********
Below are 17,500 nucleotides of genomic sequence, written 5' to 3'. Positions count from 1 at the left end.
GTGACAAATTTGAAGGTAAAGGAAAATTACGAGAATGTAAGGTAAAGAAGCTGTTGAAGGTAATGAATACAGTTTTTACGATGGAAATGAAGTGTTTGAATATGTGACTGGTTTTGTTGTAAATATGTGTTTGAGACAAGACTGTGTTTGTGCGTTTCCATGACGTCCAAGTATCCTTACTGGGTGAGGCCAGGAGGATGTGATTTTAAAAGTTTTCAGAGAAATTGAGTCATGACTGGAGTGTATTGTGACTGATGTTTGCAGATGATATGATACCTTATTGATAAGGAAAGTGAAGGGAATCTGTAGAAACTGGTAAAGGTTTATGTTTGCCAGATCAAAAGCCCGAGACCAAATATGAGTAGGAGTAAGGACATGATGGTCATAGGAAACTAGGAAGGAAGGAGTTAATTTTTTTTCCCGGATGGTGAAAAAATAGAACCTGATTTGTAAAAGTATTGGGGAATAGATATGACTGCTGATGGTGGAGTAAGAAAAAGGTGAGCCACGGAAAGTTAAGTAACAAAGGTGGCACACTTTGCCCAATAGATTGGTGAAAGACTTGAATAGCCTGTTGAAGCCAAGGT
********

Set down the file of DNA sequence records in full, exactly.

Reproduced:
Below are 17,500 nucleotides of genomic sequence, written 5' to 3'. Positions count from 1 at the left end.
GTGACAAATTTGAAGGTAAAGGAAAATTACGAGAATGTAAGGTAAAGAAGCTGTTGAAGGTAATGAATACAGTTTTTACGATGGAAATGAAGTGTTTGAATATGTGACTGGTTTTGTTGTAAATATGTGTTTGAGACAAGACTGTGTTTGTGCGTTTCCATGACGTCCAAGTATCCTTACTGGGTGAGGCCAGGAGGATGTGATTTTAAAAGTTTTCAGAGAAATTGAGTCATGACTGGAGTGTATTGTGACTGATGTTTGCAGATGATATGATACCTTATTGATAAGGAAAGTGAAGGGAATCTGTAGAAACTGGTAAAGGTTTATGTTTGCCAGATCAAAAGCCCGAGACCAAATATGAGTAGGAGTAAGGACATGATGGTCATAGGAAACTAGGAAGGAAGGAGTTAATTTTTTTTCCCGGATGGTGAAAAAATAGAACCTGATTTGTAAAAGTATTGGGGAATAGATATGACTGCTGATGGTGGAGTAAGAAAAAGGTGAGCCACGGAAAGTTAAGTAACAAAGGTGGCACACTTTGCCCAATAGATTGGTGAAAGACTTGAATAGCCTGTTGAAGCCAAGGT